...in the working out of the many problems to which this new form of transport gave rise, many engineers played their part, but among them the outstanding figure was John Curr, who for many years occupied the post of viewer to the Duke of Norfolk's collieries in Sheffield. Curr was born, and spent his early years, on the coalfield of Durham, but removed to Sheffield probably in the early seventeen-seventies. At this period Sheffield Park Colliery was let by the Earl of Surrey to Messrs. Townsend and Furniss, who disposed of the coal, according to the usual practice, by sale to the dealers and carters at the pit head. In 1774, however, as the result of an outcry against the high price of fuel, a plan was prepared to convey the coal from the pits to the town by "the Newcastle method", i.e. by a railroad; and this was laid down at a cost of £3280. Whether or not the project emanated from Curr is uncertain, but a few years later, when the colliery was taken over by the Earl of Surrey, Curr was acting as the manager of this and of all the other mining concerns of the Howard family. The most important of his innovations was the substitution for the baskets in which the coal was carried of small four-wheeled corves, which were pushed by boys along tramways in the underground passages. It has been questioned whether Curr actually made use of cast-iron rails below ground before 1790; but a report[1] made by John BuddIe in March 1787 puts the matter beyond doubt; for a comparison of the costs of "the new scheme of hurrying the coals" with those of hurrying with horses includes "Expenses of Cast Iron Plates and Barrow-way". The cost of the old mode was put at 10½d., a waggon-load, that of the new at 6¾d., and it was estimated that the saving at this colliery amounted to £312:10s. a year.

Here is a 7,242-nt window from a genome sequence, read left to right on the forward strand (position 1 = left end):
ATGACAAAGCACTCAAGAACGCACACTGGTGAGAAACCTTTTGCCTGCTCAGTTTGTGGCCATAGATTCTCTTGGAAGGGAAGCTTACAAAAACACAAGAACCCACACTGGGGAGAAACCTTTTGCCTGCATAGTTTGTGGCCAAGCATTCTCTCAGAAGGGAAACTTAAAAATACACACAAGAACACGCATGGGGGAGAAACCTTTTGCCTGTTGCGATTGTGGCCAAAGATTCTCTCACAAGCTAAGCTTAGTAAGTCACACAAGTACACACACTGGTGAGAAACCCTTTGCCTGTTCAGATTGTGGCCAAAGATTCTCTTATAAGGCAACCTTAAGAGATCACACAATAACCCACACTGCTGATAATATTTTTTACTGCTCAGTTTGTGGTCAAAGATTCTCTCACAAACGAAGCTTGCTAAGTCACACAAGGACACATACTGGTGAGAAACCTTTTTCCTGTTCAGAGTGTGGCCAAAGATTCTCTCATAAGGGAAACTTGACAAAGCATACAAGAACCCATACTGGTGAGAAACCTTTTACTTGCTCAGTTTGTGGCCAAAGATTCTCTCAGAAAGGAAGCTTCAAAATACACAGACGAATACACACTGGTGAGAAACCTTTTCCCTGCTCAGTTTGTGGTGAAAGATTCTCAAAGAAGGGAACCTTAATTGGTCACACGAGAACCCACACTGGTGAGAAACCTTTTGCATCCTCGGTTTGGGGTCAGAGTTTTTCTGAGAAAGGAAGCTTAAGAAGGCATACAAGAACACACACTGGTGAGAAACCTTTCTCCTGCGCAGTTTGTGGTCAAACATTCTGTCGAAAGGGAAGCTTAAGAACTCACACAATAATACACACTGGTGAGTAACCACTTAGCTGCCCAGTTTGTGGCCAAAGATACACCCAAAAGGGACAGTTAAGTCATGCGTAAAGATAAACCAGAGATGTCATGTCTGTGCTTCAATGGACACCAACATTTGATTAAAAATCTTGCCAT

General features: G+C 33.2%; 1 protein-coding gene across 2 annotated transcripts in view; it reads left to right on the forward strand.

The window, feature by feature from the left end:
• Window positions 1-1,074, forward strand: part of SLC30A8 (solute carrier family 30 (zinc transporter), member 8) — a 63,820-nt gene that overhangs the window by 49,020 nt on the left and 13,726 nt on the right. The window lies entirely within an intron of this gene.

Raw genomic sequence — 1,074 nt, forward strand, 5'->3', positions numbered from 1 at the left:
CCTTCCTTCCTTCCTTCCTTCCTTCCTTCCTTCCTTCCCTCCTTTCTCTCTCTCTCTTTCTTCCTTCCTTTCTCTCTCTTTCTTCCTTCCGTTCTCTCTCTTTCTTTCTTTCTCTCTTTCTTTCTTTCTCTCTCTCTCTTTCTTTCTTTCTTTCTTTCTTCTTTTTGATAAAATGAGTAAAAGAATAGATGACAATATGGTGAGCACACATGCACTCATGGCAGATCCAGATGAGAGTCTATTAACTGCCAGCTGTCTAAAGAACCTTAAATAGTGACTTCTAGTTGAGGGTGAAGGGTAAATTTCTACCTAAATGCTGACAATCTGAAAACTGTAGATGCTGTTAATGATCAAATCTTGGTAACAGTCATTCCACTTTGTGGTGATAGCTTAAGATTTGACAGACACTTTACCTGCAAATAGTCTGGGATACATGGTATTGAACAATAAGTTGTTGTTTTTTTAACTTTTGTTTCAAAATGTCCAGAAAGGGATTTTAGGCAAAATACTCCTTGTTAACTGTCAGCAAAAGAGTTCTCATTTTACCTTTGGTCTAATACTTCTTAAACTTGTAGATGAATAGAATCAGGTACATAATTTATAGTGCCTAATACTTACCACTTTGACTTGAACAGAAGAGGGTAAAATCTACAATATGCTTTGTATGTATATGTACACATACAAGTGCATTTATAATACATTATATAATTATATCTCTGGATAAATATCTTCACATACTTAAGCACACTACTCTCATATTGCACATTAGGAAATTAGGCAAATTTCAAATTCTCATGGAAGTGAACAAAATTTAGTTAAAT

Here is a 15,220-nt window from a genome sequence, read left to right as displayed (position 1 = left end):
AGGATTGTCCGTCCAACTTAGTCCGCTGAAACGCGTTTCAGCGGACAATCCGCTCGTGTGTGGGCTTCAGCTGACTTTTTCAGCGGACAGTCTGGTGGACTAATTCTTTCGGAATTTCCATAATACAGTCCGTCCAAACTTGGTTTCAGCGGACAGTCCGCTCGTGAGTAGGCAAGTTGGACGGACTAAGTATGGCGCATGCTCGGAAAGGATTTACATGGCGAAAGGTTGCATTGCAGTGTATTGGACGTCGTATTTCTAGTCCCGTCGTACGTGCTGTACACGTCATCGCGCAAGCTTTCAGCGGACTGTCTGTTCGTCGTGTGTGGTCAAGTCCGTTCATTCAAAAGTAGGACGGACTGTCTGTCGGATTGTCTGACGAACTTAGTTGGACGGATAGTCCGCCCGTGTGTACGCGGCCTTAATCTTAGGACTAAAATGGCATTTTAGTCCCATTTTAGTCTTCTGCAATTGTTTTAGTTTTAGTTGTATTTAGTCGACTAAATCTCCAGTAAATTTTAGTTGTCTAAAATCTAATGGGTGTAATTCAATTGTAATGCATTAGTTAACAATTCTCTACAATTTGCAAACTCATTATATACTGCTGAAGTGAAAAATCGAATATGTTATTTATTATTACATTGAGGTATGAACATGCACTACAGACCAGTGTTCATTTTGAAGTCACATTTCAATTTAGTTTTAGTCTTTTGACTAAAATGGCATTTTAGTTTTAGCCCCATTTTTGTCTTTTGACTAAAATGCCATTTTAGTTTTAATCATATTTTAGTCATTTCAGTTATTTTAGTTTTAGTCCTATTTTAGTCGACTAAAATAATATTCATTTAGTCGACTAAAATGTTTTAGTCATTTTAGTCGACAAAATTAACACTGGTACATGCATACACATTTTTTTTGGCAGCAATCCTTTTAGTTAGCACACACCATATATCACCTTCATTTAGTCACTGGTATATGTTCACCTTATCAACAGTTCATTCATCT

There was nothing new in the use of four-wheeled vehicles underground: they had been employed at least a generation earlier in the Newcastle area to carry the wicker corves to the pit-bottom. Curr's innovation was the combination of waggon and corf, the making of a vessel that would run on wheels and could also be raised up the shaft. In Northumberland and Durham baskets were necessary because the bulk of the output was coal in relatively small pieces;[2] and though in the pits about Radstock, in Somerset, the coal was loaded directly into sledges with wicker or wooden sides, it was unloaded into baskets before winding.[3] The new wheeled corf obviated this second handling of the coal, and much bigger loads could be drawn by a horse than when the coal was contained in baskets.

To prevent collision between the ascending and descending corves, guides or conductors were devised and patented by Curr in 1788. Two pairs of wooden rails were set vertically upon opposite sides of the shaft, and the ends of a crossbar, to which the corf was attached, ran in the channel between them and so prevented oscillation. The laden corf was raised a little way above the surface, so that a wooden platform could be slid beneath it from which the corf could be run off to the coal stack.